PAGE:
every character, national, state, and
local, should be compelled to carry a
larger percentage of full legal tender
United States money in their vaults
as compared with the aggregate of
their deposits, loans and discounts. All
banks failing to carry in their own
vaults the legal reserve required by
law, would be subject to a high tax
upon the excess of credits which they
had issued.
With each evolutionary payment up
on the bonds the percentage of full
legal tender reserves to be carried by
the banks would be evolutionarily in
creased. In this simple, equitable and
constitutional manner full legal ten
der money 'would be substituted for
bank credits. The title to the rail
roads would pass to our government
and generous payment be made to
present holders of all railroad securi
There would b7 no inflation, merely
the substitution of full legal tender
governmental money for fallacious
bankers credits. If necessary con
g-ess could likewise correct the in
judicious use of credit in mercantile
transactions. This important factor
could be evolutionarily corrected by
enacting "uniform laws on the sub
ject of bankruptcies throughout the
United States." Section 8 of article
1 of our constitution. ' - .
A cash system of doing business is
in every way preferable to a credit
(debt) system. I do not assert that
the roughlv outlined plan submitte
in this article is a final solution of the
monev question. It will, however, rlv
et attention upon the fact that cred
its (debts) play as important (and
een more important) part than the
volume of specie and paper- money.
The enactment of the legislation ree
ommended would solve the transpor
tation question and partiallv solve the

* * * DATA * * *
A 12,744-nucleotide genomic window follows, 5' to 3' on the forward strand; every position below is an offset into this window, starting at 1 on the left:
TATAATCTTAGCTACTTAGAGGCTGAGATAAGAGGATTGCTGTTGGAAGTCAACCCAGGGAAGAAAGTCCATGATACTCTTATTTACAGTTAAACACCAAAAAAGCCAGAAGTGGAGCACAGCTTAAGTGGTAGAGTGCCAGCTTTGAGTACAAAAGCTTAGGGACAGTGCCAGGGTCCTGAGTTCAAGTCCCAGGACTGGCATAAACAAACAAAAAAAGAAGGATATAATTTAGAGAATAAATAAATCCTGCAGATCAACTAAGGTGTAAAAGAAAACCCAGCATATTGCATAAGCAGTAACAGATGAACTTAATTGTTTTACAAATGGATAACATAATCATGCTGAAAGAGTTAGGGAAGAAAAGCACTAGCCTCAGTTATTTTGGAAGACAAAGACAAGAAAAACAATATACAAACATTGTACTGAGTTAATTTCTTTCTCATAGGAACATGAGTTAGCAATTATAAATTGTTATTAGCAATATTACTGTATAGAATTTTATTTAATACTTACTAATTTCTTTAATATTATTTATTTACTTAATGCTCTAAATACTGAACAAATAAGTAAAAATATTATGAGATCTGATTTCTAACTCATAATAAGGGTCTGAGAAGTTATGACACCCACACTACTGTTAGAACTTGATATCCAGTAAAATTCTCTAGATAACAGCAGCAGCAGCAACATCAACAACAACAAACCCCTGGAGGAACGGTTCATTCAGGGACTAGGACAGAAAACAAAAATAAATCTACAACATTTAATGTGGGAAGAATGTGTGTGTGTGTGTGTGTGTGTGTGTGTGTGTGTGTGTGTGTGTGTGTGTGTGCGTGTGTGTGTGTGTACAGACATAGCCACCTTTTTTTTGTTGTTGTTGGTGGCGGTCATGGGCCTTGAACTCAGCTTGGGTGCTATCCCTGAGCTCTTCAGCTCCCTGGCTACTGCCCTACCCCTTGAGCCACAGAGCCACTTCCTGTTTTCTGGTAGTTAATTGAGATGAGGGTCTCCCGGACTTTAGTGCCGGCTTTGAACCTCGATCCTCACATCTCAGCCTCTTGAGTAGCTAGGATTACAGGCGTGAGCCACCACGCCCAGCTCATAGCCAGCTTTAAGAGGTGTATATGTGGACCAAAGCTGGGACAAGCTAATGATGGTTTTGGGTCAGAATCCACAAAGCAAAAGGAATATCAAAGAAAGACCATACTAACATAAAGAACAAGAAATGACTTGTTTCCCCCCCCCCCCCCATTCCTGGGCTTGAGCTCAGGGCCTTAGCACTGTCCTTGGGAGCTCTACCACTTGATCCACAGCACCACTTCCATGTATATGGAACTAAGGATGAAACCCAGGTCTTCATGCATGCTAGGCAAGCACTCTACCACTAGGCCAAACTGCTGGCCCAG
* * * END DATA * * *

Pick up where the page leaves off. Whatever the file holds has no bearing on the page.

monev and land problems. These
statements will be elucidated in sub-
seoent communications.
In conr-ltieion I wo"ld point out tht
hv substitutive the nomination of cn
didates FDecinYnlly pledged to enat
rtenit. legation, that, the inithtjv
"d referendm svstem of govern ment
will be nrrtieallv inaugurated, wih
requiring enn,Httnnl amend
Philadelphia, Pa.
partlcnlor attention is called to bar.
-fns in rlnVs offered bv Miller
Tinfi In their nap'fi ad. In this Ivc
Vr( vnr ovrfer trnHv and don't fai
to mention The Independent.
L!r. Kerr Rsjtliss
Our good friend, Charles H. Kerr of
Chicago, takes occasion to reply to
one of The Independent s editorial par-
at)1 apuo.
lYcrf uvues iiis an-
swer is "a fair one" and so far as it
concerns what he has done in the way
of publishing socialist books, that Is
doubtless the case; but The Indepen
dent has reason to believe that a con
siderable portion of the "large stock
of populist booKs," which he was
obliged to sell for waste paper, were
not, in fact, populist books at all. A
good many so-called populist books
were as far from being so, as are
"Christian" and "Utopian" socialist
books from being the real "scientific"
article. Mr. Kerr says:
Editor Independent: On the editor
ial page of your issue of September 17
you ask a question: "The Independent
would like to know where the money
comes from to pay for the publishing
of the scores of reviews, magazines and
hundreds of costly books on socialism
that are being constantly put forth.
Does the 'proletariat' furnish the
As I happen to bT in a position to
give the exact information requested,
I trust you will give me an oppor
tunity to answer through the columns
of your paper. It is probably true that
more than half the socialist books is
sued in America during the last four
years have been put out through the